Zakiur Rehman Lakhvi

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Zakiur Rehman Lakhvi
Lashkar-e-Taiba
LeaderLakshar-e-Taiba
Personal details
Born1960 (age 59–60)
Pakistan
CitizenshipPakistan

Zakiur Rehman Lakhvi[1] (born c. 1956) is a Pakistani Islamic militant and Islamist who is known as the top leader of the militant group Lashkar-e-Taiba and currently serves as Supreme Commander of operations in Kashmir and as a member of LeT's General Council. He is listed on India's NIA Most Wanted list.

A graduate of Jamia Mohammadia in Gujranwala, an Ahl-e-Hadith school, he has been considered by Amir Hamza, himself a co-founder of the LeT, as "the architect of Salafi jihad in Pakistan".[2] He has directed military actions in Afghanistan, Chechnya, Bosnia, Iraq and South-east Asia and is referred to as Chachu, or Uncle, by the young trainees.[3][4]

Early life and activities[edit]

Lakhvi was born in 1960 in the Okara district of Punjab, Pakistan.[5] Belonging to the Lakhokay (village) caste, his mother is Maulana Moeenuddin Lakhviʹs stepsister,[6] an Ahl-e-Hadith scholar and leader who passed away in 2011, at the age of 93.[7]

In 1982 he would participate in the Afghan Jihad, eventually becoming LeT's military chief.[8]

In 1999 at a three-day annual congregation held at Muridke, he explained the reason for fidayeen suicide squad missions in the aftermath of the Kargil War: "After the Pakistani withdrawal from Kargil and the Nawaz-Clinton statement in Washington, it was important to boost the morale of the Kashmiri people. These Fidayen missions were initiated to teach India a lesson as they were celebrating after the Kargil war."[9] He said that the next target would be New Delhi.[10]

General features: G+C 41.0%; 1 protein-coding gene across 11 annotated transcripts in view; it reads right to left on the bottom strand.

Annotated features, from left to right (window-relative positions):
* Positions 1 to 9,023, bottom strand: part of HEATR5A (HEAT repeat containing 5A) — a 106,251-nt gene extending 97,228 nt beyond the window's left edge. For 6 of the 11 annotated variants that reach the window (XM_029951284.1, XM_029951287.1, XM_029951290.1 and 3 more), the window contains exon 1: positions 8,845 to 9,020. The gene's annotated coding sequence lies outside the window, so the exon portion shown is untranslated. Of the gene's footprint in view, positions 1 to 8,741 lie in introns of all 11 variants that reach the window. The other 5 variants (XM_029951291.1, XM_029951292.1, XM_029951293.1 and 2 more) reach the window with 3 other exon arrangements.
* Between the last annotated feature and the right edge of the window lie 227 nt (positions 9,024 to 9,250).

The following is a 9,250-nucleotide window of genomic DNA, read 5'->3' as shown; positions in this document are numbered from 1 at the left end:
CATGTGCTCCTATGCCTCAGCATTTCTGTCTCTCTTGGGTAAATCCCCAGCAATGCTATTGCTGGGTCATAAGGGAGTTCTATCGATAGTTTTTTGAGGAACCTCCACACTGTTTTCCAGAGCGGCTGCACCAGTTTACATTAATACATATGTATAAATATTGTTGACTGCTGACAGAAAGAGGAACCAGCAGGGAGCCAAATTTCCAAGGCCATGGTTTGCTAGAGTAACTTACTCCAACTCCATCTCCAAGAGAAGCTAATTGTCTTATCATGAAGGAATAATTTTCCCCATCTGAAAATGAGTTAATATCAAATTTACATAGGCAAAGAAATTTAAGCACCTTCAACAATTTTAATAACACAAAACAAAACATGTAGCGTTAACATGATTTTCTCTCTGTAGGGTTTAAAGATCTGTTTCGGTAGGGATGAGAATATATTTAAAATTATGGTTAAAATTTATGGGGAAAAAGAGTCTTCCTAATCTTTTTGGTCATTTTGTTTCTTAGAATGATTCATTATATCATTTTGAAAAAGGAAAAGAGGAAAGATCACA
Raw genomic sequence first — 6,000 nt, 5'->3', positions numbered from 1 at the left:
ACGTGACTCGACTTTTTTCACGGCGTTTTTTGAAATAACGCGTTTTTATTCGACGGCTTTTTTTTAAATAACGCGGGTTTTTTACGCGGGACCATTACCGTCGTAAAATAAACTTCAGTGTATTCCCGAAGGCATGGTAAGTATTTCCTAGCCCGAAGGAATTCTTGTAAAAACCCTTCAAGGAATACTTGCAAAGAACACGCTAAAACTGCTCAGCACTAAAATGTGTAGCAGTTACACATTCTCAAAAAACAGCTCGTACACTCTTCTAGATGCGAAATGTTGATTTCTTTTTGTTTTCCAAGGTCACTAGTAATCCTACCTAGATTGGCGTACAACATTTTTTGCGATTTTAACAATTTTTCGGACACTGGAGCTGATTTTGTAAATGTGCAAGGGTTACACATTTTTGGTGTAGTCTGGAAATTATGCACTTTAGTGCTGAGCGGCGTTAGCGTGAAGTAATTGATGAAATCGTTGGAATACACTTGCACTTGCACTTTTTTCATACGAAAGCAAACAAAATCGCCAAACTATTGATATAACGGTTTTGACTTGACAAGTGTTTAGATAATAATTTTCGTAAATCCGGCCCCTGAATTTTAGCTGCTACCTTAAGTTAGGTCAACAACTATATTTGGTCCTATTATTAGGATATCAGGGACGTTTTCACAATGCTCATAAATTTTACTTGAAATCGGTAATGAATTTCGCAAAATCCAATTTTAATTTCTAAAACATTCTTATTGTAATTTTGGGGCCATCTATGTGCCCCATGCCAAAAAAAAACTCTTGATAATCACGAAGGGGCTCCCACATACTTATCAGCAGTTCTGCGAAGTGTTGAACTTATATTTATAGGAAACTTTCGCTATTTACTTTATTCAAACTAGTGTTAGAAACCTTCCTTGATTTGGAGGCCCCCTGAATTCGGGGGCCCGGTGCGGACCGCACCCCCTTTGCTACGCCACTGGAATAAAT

In 2006, he asked LeT's members to begin training operatives for suicide bombings.[3] In the past, he told operatives to mount attacks in well-populated areas. Indian officials claim Lakhvi also oversaw Azam Cheema, who has been accused of being a leader in the 2006 bombing of the Mumbai rail network that killed more than 200 and left 700 injured.[3]

In May 2008, the US Treasury Department announced that it had frozen the assets of four Lashkar-e-Taiba leaders including Lakhvi.[4]

Involvement in November 2008 Mumbai Attacks[edit]

On December 3, 2008, Indian officials named him as one of four possible major planners behind the November 2008 Mumbai Attacks.[11] He reportedly offered to pay the family of Ajmal Kasab the sum of Rs.150,000 for his participation in the attacks.[12] On December 7, 2008 Pakistani armed forces arrested Lakhvi in a raid on an LeT training camp near Muzafarabad in Pakistani Kashmir.[13] He was among 12 people detained.[14] Pakistan confirmed the arrest but refused to hand over any of its citizens to Indian authorities.[15] Officials stated that any Pakistani citizen accused of involvement in the attack would be tried in Pakistan.[16]

On February 12, 2009 Rehman Malik, Interior Minister, stated that Lakhvi was still in custody and under investigation as the foremost mastermind behind the attacks.[17][18]